Vladimir Putin will consider the use of all means, including the military. For this region,
several activities and measures are proposed, including the use of kinetic resources,
In addition to state-owned companies, mainly linked to the energy and armaments sector (Luzin, 2021),
the role that the Russian private military security company Wagner plays in the foreign policy of the Russian
state is highlighted, increasingly reinforced in several countries, namely Libya (Stronski, 2020), Ukraine,
Iraq, Afghanistan, Yemen, Chad, Sudan, South Sudan, and Mozambique (Katz, B. et al., 2020).
According to data from the Federation of American Scientists (FAS) (2021), Russia and the US hold about
91% of nuclear weapons worldwide. As far as strategic nuclear weapons are concerned, the two countries
are on par (the US has 100 more of these weapons, out of a total of 1700.
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e-ISSN: 1647-7251
Vol. 13, Nº. 1 (May-October 2022), pp. 1-18
The security dilemma in Russia’s new national security strategy:
between militarism and being a geographical pivot
Sandra Fernandes, Marco Cruz
strengthening cooperation with the CIS States, South Ossetia and Abkhazia, and with
international institutions, namely the Eurasian Economic Union (EEU), the Collective
Security Treaty Organization (CSTO) and the Union of Russia and Belarus (RF, 2021: 39-
The strategic centrality of the post-Soviet area is revealed in the tasks identified in
paragraph 101, dedicated to Russian foreign policy (RF, 2021: 39). Of the 25 proposed
actions, eight explicitly concern States in this area, while others can also be applied to
this region. Besides the political, informational and cultural connection, the military
aspects, the sale of weapons and technology and multilateral technical-military
cooperation are also highlighted here.
In turn, in regional terms, the link to China, along with India, is seen as fundamental,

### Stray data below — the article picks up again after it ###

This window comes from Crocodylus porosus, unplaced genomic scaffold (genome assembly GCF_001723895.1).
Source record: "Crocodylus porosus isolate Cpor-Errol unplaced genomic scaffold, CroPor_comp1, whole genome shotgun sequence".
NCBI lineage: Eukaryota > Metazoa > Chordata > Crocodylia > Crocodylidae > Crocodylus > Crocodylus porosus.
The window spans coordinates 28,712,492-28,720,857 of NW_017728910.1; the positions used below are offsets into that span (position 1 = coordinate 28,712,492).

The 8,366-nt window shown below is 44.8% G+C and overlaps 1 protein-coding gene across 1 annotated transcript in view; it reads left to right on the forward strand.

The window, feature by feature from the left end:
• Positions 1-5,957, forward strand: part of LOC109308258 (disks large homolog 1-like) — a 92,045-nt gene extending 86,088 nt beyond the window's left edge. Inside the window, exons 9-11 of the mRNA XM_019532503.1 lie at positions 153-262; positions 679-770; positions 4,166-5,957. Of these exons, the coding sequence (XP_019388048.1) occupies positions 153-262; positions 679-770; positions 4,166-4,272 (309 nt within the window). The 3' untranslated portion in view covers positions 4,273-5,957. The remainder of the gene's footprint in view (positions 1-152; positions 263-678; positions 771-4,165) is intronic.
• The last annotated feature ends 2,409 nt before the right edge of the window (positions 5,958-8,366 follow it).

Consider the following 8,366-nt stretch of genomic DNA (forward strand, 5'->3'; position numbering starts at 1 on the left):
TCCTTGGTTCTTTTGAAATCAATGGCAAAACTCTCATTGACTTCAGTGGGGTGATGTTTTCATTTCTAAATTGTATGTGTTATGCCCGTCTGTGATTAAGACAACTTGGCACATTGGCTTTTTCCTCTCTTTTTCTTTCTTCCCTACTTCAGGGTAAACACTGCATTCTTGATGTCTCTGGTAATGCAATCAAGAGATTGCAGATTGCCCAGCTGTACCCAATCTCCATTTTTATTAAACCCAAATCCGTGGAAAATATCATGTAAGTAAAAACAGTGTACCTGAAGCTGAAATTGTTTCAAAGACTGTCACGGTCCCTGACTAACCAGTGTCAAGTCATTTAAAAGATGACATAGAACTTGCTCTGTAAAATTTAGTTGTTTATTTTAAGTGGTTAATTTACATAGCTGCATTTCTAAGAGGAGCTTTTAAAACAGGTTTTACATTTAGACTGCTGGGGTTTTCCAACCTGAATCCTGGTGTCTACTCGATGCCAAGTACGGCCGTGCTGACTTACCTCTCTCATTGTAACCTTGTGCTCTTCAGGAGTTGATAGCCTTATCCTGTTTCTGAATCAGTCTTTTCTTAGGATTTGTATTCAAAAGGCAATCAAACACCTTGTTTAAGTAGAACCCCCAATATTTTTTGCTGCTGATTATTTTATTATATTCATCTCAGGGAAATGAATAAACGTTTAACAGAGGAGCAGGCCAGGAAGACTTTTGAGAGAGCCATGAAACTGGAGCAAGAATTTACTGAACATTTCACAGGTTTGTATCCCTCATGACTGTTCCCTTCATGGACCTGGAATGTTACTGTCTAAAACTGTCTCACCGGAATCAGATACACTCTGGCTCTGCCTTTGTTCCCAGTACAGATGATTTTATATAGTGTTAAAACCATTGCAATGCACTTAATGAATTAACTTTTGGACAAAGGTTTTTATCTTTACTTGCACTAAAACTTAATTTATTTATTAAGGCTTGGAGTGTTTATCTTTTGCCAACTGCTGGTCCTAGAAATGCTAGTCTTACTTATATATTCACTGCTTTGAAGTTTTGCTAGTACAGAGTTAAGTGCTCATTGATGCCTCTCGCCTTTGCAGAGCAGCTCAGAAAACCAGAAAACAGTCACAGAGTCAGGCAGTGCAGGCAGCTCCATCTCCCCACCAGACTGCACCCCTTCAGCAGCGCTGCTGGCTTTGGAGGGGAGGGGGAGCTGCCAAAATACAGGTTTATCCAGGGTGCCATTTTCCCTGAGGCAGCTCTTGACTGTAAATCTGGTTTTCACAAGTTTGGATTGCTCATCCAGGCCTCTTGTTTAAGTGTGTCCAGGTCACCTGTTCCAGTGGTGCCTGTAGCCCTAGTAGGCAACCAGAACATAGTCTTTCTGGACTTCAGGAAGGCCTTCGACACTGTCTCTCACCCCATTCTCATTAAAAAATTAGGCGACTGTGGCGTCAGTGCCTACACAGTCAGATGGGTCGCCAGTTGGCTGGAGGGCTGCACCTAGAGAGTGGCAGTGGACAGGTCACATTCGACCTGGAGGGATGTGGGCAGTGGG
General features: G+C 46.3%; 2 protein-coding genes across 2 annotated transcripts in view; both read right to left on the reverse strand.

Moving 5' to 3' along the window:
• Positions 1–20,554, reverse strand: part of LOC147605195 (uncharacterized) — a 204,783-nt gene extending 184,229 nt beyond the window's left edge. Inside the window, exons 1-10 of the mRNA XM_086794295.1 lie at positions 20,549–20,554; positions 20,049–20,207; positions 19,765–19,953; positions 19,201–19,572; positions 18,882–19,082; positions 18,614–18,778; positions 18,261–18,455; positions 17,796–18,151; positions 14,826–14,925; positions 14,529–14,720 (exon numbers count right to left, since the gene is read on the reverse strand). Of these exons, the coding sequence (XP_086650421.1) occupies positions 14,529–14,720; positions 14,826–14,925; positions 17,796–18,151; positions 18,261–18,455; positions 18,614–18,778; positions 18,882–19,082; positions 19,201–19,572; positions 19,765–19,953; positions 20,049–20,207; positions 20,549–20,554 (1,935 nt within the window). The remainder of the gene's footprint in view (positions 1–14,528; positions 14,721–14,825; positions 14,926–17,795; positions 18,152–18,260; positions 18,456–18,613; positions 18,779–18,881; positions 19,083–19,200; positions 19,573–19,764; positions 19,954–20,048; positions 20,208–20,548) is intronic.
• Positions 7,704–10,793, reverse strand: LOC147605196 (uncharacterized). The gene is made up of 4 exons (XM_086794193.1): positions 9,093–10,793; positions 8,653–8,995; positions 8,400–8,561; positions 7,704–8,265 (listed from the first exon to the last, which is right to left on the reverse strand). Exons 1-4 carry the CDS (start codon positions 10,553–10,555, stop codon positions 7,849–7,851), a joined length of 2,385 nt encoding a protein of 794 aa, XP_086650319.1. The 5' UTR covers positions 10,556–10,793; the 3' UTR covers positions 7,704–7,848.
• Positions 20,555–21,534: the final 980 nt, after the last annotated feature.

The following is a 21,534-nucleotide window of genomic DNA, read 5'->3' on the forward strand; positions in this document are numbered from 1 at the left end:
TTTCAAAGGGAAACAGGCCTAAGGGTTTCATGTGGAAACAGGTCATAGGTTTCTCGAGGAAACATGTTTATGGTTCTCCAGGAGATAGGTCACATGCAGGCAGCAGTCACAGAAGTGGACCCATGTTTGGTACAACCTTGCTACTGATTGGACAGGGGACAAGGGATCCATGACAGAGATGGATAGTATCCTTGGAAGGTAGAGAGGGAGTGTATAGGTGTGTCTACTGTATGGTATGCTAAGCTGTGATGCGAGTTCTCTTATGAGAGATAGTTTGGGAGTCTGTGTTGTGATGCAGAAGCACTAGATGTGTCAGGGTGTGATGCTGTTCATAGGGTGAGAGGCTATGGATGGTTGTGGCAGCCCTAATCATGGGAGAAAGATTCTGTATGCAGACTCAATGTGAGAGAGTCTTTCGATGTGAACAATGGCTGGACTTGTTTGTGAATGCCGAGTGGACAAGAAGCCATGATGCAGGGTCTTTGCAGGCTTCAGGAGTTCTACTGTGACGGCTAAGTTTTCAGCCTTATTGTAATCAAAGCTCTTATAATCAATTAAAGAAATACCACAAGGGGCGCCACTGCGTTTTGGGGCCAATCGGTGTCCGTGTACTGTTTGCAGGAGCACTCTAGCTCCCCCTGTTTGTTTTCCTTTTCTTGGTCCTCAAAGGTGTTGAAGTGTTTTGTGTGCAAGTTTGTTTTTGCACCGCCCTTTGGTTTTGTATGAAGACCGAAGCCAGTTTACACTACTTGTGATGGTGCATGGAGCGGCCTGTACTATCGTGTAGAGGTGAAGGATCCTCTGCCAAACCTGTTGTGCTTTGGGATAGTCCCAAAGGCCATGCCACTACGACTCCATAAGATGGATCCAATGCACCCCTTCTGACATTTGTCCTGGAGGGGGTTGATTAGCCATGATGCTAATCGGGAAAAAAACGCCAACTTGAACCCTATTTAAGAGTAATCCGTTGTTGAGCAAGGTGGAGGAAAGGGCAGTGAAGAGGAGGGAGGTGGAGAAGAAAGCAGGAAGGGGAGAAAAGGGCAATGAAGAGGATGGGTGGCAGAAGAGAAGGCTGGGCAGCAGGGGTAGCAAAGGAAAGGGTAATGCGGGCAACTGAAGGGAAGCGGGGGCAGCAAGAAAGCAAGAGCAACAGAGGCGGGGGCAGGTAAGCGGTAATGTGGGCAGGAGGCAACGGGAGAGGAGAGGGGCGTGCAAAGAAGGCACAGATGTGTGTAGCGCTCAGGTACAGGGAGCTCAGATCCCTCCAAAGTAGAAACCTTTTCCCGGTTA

exploring the economic and technological aspects of this relationship, both in the bilateral
framework and in the multilateral framework offered by the Shanghai Cooperation
. In addition to issues related to the international order, political relations
between Moscow and Beijing have economic issues as a central pillar. Since 2002, when
the turnover between the two was 8 thousand million dollars, there has been an increase
in trade, to the point that in 2018 the turnover was around 110 thousand million dollars
(Larin, 2020). On the Russian side, exports are mainly related to the energy, technology
and agriculture sectors, while China is a relevant partner in the supply of manufactured
products, as well as in the investment sector (Hill, 2021). In political terms, the alignment
of Moscow and Beijing reinforces their positions in relation to the change of the
international order, seeking to replace US hegemony and unilateralism. In military terms,
Russia is one of the main Chinese partners, providing support in the training and sale of
material and technology. Together with India, the two states receive around 56% of all
Russian arms exports (Connolly & Sendstad, 2017: 11). Joint exercises between the
Chinese and Russian Armed Forces, such as the Vostok military exercises (2018),
reinforce strategic and operational proximity.
In addition to the bilateral aspects, relations between Moscow and Beijing are also
implemented at multilateral level. At the UN level, there is an alignment between the two
regarding the US leadership role in the organization. In March 2021, foreign ministers
called for a meeting with the permanent members of the UNSC, in order to discuss the
main focuses of turmoil, with the Russian minister referring to the destructive way in
which the US has acted in international terms (Reuters, 2021). In the diplomatic sphere,
the solidarity between Moscow and Beijing was expressed in the Chinese silence
regarding the Russian invasion of Crimea (Ismail, 2019). This stance has also been visible
in the current war in Ukraine, as in addition to Beijing refusing to use the term «invasion»,
it has also framed this conflict as Russia's response to NATO's policies of enlargement to